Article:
Part of the Picture, Edinburgh Festival Fringe

Peppered across the North Sea, giant metal birds stretch towards the sky and drill into the seabed below, hunting for life-giving oils and gasses. Along their wide bellies, men work day and night to keep them moving in dangerous, dirty conditions. The money’s good, and the work is plentiful.

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Instructions for Border Crossing, Edinburgh Festival Fringe

Human instinct to categorise and label everything and everyone extends to drawing boundaries and borders around bits of land, dividing the world up into distinct nations with names and cultural features. They’re arbitrary really, and Daniel Bye channels obscure, near-mythical performance artist Edward Shorter to challenge them.

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Meow Meow’s Little Mermaid, Edinburgh International Festival

by guest critic Tom Brocklehurst

The Hub has got its glad rags on for this one!

Meow Meow’s return to Edinburgh (now part of the International Festival, dontcha know!) is as spangly, feisty and marvellous as anyone might expect. This time she’s taking on Hans Christian Anderson’s The Little Mermaid. And please, nobody mention the Jamaican crab.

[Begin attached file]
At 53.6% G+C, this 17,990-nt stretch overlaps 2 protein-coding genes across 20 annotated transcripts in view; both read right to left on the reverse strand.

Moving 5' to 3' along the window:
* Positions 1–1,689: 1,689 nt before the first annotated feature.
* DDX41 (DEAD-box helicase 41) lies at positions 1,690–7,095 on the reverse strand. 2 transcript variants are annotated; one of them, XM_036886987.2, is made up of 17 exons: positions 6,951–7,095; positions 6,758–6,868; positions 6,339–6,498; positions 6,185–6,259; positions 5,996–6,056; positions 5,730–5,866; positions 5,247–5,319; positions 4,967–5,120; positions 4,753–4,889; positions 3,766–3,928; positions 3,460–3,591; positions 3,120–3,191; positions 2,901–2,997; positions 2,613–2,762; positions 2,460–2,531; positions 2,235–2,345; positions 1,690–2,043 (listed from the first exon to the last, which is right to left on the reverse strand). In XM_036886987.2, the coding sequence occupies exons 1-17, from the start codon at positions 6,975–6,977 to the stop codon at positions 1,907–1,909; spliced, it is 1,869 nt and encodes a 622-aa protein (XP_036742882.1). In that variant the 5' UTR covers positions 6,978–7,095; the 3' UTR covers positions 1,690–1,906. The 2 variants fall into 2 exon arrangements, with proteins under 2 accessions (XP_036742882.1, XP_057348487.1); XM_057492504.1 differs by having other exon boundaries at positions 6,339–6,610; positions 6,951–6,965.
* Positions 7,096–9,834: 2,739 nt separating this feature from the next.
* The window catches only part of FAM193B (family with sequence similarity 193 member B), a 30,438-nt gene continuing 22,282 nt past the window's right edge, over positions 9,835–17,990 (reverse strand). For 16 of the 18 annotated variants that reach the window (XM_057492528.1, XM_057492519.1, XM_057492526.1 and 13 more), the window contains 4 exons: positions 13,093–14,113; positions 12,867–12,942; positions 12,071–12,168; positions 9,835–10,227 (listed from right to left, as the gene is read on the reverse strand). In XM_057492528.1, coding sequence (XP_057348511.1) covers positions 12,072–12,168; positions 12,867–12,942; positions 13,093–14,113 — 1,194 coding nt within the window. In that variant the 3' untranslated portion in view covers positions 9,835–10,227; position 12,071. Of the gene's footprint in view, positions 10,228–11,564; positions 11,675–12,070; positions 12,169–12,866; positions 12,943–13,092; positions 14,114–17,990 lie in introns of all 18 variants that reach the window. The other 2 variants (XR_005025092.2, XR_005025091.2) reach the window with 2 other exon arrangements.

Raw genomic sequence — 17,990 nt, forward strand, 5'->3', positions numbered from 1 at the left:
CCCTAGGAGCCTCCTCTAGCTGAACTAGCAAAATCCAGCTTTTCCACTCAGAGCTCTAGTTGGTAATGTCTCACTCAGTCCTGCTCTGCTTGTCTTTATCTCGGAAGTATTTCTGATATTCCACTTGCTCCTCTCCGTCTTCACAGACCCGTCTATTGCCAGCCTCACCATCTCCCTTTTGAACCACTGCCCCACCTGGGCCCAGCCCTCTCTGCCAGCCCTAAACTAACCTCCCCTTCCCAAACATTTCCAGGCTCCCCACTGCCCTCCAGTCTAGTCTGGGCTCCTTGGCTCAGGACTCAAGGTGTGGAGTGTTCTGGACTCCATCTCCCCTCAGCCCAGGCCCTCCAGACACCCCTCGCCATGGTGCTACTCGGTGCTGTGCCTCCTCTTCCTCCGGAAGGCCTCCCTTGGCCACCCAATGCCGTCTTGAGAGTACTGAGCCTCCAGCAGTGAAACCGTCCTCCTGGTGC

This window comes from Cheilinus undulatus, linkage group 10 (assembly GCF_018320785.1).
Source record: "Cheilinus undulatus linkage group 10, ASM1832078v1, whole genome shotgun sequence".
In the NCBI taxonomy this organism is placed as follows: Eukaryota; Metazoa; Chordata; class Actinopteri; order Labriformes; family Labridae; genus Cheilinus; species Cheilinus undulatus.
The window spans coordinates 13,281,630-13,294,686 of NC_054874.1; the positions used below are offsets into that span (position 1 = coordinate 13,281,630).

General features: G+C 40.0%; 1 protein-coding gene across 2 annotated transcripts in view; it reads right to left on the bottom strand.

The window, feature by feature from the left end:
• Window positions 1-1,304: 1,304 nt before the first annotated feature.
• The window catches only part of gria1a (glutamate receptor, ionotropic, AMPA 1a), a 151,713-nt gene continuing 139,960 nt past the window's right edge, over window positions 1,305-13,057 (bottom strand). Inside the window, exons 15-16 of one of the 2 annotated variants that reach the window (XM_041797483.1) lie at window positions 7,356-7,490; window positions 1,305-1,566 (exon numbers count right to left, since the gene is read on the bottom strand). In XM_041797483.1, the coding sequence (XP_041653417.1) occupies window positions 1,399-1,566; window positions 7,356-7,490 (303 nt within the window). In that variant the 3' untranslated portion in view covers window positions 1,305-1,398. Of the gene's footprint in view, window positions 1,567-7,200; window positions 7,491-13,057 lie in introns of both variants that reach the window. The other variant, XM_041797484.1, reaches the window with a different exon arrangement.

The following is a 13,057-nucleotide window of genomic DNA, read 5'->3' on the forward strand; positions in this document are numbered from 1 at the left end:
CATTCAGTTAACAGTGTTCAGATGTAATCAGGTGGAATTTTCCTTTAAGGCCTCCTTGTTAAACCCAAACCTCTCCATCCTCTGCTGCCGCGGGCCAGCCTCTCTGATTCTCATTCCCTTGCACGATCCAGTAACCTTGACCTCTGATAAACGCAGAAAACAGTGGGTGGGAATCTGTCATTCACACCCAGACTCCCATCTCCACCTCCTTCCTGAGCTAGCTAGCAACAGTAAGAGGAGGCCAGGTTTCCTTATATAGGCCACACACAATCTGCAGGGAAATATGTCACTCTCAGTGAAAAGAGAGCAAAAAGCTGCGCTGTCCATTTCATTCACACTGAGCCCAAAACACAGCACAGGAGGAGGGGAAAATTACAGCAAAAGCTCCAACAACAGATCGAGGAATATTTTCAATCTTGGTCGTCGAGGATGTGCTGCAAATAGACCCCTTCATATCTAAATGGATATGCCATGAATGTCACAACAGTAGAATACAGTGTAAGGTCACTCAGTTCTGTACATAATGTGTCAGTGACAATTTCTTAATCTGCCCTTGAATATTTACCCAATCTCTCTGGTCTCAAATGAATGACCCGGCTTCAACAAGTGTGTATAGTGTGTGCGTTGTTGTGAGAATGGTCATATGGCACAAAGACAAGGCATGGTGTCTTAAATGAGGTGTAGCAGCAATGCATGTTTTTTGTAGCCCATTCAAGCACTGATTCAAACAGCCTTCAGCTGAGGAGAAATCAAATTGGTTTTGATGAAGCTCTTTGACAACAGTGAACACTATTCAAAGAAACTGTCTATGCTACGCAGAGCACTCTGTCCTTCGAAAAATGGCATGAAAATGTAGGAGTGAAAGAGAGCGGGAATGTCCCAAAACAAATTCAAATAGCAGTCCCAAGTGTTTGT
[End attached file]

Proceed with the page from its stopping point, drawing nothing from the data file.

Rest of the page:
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Hot Brown Honey, Edinburgh Festival Fringe

‘The revolution is childcare!’ proclaims Busty Beatz from the top of her honeycomb mountain. The revolution also honours people from First Nations around the world, respects women of colour and escapes the constraints of imperialism. It’s owning your body, your sexuality and your race. It is Hot Brown Honey, the radical feminist cabaret from Australian women of colour.

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Palmyra, Edinburgh Festival Fringe

Two men glide around the floor on small wheeled platforms. Like children, belly down on skateboards, they relish the speed and inability to control their paths. There’s a sense of freedom and joy in their movements, but collisions soon turn happiness into hostility. The fights increase in aggression, and the audience is made complicit. No one is innocent here.

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The Coolest Kid in Competitive Chess, Edinburgh Festival Fringe

by guest critic Jo Trainor

Is there a style of comedy that Steen Raskopoulos hasn’t mastered? Having found the Australian comedian as half of improvisation duo The Bear Pack, I knew how quick witted he is, and how absurd some of his characters are but it turns out he can throw all these skills together and create side-splitting sketches too.

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